The mission of the Department of African Cultural Studies is to provide research and teaching in the languages and expressive cultures of Africa and Africans around the world. This includes work on both graduate and undergraduate levels, and emphasizes the development and application of analytical, linguistic, and methodological tools that will enable students to work effectively and imaginatively across regions, languages, cultural forms, methodologies, and disciplines.
The Department of African Languages and Literature was conceived by Professors Philip D. Curtin and Jan Vansina of the University of Wisconsin-Madison Department of History and came into being in September of 1964. Jan Vansina was the first chair of the Department. The early faculty consisted of Professors A. C. Jordan and Lyndon Harries. Jordan, in political exile from apartheid South Africa, was an expert in the languages and literature of Xhosa and other Nguni languages of South Africa at the Humanities Institute at Wisconsin. Harries, from the School of Oriental and African Studies, joined following a positive response to a 1962 course in Swahili offered by Professor W. H. Whiteley of the same school.
From the beginning, this faculty worked across disciplinary lines. Early emphasis in the Department was on the study of languages and linguistics, but there was also concern for literatures and oral traditions composed in these languages. The initial curriculum primarily supported graduate studies. The graduate program continues to thrive, attracting students throughout the United States and internationally with a strong placement record for graduates. In the late 1970’s, the department developed an undergraduate curriculum to provide depth of study for students of African languages and literature and training for students wishing to pursue graduate work in the field. This curriculum saw further development in the 1980’s and 2010’s. It has served a small but steady number of undergraduate majors, and has a broad impact throughout the College of Letters & Science through popular courses in humanities, literature, and ethnic studies. This program continues to attract students from across the campus, from all colleges, and from all four years of undergraduate life. Members of the faculty have led sponsored trips to Africa, a wide variety of extracurricular activities, and dramatic presentations in African languages.
The department has offered a variety of languages throughout its history; core offerings typically included Arabic, Hausa, Swahili, and Yoruba. In 2014, Professor Katrina Daly Thompson introduced a self-study methodology program that dramatically broadened the number of languages the department could support.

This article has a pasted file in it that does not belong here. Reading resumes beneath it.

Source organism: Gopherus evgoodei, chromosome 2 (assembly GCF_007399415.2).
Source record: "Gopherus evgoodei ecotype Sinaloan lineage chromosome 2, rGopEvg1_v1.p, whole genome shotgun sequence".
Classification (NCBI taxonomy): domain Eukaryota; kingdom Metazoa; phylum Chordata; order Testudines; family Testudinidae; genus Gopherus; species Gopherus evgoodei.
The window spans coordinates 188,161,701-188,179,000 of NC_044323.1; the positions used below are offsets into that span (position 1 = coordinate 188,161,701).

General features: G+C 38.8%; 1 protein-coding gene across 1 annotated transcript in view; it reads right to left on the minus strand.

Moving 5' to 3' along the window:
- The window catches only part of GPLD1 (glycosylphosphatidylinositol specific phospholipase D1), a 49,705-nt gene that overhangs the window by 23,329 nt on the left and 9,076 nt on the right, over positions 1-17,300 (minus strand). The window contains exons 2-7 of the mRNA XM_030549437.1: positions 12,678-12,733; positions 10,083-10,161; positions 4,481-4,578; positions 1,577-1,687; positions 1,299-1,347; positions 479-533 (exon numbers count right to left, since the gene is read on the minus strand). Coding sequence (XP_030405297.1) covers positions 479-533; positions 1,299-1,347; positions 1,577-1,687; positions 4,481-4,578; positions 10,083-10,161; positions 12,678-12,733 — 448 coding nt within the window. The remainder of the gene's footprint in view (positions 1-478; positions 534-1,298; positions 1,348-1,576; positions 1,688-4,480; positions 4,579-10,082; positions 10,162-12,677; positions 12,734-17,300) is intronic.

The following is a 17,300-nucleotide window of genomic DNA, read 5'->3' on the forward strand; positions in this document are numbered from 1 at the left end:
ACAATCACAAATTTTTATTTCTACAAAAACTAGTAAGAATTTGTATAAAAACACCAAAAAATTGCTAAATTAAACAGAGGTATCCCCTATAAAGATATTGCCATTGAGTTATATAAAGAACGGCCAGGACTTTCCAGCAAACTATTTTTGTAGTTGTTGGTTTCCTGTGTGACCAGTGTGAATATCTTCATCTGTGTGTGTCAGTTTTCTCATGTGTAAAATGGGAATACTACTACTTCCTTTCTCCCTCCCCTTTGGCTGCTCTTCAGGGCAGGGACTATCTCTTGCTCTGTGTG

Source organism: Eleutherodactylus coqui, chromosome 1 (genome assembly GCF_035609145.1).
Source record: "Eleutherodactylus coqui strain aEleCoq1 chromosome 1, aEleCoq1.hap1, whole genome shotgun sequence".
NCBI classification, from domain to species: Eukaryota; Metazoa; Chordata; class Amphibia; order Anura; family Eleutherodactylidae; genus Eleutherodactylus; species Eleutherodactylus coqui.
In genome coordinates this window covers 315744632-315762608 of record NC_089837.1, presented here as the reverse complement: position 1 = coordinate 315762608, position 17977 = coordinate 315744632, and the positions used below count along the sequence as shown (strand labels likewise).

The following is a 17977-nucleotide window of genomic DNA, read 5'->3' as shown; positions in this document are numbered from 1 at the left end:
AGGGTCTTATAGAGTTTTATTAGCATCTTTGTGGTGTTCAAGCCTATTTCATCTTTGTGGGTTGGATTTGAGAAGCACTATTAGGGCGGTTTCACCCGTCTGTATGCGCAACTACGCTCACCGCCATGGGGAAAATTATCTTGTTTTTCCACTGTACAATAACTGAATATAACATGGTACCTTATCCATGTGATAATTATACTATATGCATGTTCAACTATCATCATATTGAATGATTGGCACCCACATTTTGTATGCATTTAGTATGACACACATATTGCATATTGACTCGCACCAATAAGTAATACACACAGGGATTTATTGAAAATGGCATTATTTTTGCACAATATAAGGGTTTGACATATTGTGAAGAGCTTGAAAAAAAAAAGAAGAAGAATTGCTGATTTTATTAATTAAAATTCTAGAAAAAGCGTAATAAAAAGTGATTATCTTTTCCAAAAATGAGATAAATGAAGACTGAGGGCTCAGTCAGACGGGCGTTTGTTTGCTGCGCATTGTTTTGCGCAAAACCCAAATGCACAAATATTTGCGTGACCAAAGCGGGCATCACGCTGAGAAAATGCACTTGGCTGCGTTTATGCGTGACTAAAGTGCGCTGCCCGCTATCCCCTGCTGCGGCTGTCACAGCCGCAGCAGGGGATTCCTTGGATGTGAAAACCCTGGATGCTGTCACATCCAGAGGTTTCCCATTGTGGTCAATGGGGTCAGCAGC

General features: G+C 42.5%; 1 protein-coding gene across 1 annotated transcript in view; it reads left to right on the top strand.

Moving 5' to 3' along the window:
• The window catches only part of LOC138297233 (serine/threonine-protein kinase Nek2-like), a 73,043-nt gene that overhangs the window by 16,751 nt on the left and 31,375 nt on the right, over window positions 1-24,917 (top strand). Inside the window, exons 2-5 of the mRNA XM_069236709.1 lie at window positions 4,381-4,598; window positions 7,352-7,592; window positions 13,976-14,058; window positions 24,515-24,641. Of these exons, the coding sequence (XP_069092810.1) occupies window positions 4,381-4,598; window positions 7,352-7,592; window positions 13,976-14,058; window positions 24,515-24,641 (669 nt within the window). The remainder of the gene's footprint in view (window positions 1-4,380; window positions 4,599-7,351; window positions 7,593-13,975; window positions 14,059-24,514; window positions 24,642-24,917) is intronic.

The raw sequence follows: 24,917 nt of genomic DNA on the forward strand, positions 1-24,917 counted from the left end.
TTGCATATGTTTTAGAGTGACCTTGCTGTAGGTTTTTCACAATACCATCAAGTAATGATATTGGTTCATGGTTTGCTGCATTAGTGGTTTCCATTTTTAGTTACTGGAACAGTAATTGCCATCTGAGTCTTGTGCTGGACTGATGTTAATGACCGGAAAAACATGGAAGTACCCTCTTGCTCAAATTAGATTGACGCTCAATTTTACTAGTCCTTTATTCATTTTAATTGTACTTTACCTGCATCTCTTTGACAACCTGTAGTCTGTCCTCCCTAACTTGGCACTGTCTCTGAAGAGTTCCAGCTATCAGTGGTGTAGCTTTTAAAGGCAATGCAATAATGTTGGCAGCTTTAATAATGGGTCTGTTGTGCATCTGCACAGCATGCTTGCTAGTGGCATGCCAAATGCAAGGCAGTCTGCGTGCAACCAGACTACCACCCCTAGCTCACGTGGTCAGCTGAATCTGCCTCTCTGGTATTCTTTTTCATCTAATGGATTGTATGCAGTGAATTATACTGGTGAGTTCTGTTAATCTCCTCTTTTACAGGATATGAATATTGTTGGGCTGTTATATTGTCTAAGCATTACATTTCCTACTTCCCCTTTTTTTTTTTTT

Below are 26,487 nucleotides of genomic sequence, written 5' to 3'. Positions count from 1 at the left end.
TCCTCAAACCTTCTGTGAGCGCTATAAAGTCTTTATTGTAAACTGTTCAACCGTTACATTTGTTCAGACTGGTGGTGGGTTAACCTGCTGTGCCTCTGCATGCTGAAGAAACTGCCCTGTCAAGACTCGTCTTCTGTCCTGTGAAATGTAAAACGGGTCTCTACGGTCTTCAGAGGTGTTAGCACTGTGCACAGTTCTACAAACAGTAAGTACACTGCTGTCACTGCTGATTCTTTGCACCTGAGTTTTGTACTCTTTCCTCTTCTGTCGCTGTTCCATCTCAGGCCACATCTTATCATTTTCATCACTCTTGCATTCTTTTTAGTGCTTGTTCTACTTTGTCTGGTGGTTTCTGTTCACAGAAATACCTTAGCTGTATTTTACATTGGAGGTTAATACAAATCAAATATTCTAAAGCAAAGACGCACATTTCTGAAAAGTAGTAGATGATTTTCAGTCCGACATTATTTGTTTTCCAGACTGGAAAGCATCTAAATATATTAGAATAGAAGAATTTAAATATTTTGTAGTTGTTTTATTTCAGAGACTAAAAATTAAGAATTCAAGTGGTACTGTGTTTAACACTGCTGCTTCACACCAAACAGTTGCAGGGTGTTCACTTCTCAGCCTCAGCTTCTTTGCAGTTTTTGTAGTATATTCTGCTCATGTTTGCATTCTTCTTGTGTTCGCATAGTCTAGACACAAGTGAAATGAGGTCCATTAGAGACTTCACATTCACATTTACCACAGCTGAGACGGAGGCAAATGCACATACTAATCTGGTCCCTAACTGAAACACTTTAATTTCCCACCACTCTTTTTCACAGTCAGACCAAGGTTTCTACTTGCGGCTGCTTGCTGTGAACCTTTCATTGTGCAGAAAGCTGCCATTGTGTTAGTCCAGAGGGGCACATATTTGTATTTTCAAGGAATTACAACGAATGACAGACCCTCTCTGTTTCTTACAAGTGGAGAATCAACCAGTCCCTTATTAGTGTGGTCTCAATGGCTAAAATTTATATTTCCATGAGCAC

In 2012, under Professor Aliko Songolo’s leadership as Chair, the Department began to make strategic plans to embrace cultural studies as a promising organizing frame for renewal and transformation of its academic endeavors both in research and teaching. Cultural studies, the faculty agreed, would make it possible for the Department to blend the disciplines we teach in a way that would be both more expansive and more coherent. In vision and practice, it promised a more holistic study of African languages, cultural expression, and practices across genres and media. This expansion of orientation required a change of the name of the Department as well as of its programs and curriculum.
The Department convened in April 2015 a summit of stakeholders—alumni, faculty, students, the College of Letters & Science UW administration, and the African Studies community on campus—to reflect on the Department’s past, present, and future, and to discuss the proposed new direction. The conversation was illuminating, and the Department learned a lot about the exciting and diverse careers alumni have pursued with degrees in African Languages and Literature. This helped in imagining possibilities going forward. A scholarly conference, “Towards African Cultural Studies,” followed the next month. Members of the faculty and renowned scholars across the United States and internationally engaged in critical reflections on possible roadmaps towards instituting cultural studies in the Department.
Under the leadership of Professor Tejumola Olaniyan as Chair and Katrina Daly Thompson as then chair of the Curriculum Committee, the Department formally began the processes of transformation in fall 2015: the changes of name, programs, and curriculum, as well as recruitment of Africanist faculty from different humanities and social science disciplines on campus to share their tenure lines with or join the Department. The change to African Cultural Studies was completed in spring 2018.